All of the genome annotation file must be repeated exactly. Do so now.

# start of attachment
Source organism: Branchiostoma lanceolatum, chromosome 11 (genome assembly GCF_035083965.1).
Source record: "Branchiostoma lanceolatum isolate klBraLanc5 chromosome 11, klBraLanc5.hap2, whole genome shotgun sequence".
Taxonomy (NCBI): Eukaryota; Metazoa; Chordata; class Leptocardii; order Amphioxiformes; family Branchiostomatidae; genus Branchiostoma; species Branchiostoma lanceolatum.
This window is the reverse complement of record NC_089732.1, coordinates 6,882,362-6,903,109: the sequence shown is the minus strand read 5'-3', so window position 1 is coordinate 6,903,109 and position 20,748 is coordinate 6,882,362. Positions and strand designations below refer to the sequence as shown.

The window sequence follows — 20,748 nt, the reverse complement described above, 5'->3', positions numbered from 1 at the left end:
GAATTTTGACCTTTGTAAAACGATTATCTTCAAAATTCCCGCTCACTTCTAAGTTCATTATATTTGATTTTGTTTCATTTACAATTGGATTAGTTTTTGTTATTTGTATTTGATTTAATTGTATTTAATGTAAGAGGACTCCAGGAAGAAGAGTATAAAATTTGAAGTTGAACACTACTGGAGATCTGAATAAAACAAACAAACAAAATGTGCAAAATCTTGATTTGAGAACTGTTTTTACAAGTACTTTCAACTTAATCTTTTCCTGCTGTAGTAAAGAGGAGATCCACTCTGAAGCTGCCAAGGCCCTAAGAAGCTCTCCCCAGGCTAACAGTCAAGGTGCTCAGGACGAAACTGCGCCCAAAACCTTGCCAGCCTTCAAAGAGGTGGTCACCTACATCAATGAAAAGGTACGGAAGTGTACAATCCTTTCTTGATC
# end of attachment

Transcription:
Source organism: Branchiostoma lanceolatum, chromosome 11 (genome assembly GCF_035083965.1).
Source record: "Branchiostoma lanceolatum isolate klBraLanc5 chromosome 11, klBraLanc5.hap2, whole genome shotgun sequence".
Taxonomy (NCBI): Eukaryota; Metazoa; Chordata; class Leptocardii; order Amphioxiformes; family Branchiostomatidae; genus Branchiostoma; species Branchiostoma lanceolatum.
This window is the reverse complement of record NC_089732.1, coordinates 6,882,362-6,903,109: the sequence shown is the minus strand read 5'-3', so window position 1 is coordinate 6,903,109 and position 20,748 is coordinate 6,882,362. Positions and strand designations below refer to the sequence as shown.

The window sequence follows — 20,748 nt, the reverse complement described above, 5'->3', positions numbered from 1 at the left end:
GAATTTTGACCTTTGTAAAACGATTATCTTCAAAATTCCCGCTCACTTCTAAGTTCATTATATTTGATTTTGTTTCATTTACAATTGGATTAGTTTTTGTTATTTGTATTTGATTTAATTGTATTTAATGTAAGAGGACTCCAGGAAGAAGAGTATAAAATTTGAAGTTGAACACTACTGGAGATCTGAATAAAACAAACAAACAAAATGTGCAAAATCTTGATTTGAGAACTGTTTTTACAAGTACTTTCAACTTAATCTTTTCCTGCTGTAGTAAAGAGGAGATCCACTCTGAAGCTGCCAAGGCCCTAAGAAGCTCTCCCCAGGCTAACAGTCAAGGTGCTCAGGACGAAACTGCGCCCAAAACCTTGCCAGCCTTCAAAGAGGTGGTCACCTACATCAATGAAAAGGTACGGAAGTGTACAATCCTTTCTTGATC